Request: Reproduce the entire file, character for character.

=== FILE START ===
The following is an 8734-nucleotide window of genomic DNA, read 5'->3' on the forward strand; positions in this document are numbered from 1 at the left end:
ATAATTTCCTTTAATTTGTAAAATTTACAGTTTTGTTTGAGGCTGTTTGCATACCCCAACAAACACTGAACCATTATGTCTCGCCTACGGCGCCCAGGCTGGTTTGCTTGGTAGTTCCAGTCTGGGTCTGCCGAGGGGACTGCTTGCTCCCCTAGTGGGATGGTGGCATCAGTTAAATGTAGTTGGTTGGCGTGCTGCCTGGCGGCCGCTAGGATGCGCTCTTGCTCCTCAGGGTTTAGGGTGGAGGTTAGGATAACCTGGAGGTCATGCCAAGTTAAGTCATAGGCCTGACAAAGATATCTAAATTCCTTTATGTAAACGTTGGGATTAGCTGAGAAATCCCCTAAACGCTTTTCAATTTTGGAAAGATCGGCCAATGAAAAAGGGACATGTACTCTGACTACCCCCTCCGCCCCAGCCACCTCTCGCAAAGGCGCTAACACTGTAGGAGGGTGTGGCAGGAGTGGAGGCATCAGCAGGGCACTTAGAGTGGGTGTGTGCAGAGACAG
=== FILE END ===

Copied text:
The following is an 8734-nucleotide window of genomic DNA, read 5'->3' on the forward strand; positions in this document are numbered from 1 at the left end:
ATAATTTCCTTTAATTTGTAAAATTTACAGTTTTGTTTGAGGCTGTTTGCATACCCCAACAAACACTGAACCATTATGTCTCGCCTACGGCGCCCAGGCTGGTTTGCTTGGTAGTTCCAGTCTGGGTCTGCCGAGGGGACTGCTTGCTCCCCTAGTGGGATGGTGGCATCAGTTAAATGTAGTTGGTTGGCGTGCTGCCTGGCGGCCGCTAGGATGCGCTCTTGCTCCTCAGGGTTTAGGGTGGAGGTTAGGATAACCTGGAGGTCATGCCAAGTTAAGTCATAGGCCTGACAAAGATATCTAAATTCCTTTATGTAAACGTTGGGATTAGCTGAGAAATCCCCTAAACGCTTTTCAATTTTGGAAAGATCGGCCAATGAAAAAGGGACATGTACTCTGACTACCCCCTCCGCCCCAGCCACCTCTCGCAAAGGCGCTAACACTGTAGGAGGGTGTGGCAGGAGTGGAGGCATCAGCAGGGCACTTAGAGTGGGTGTGTGCAGAGACAG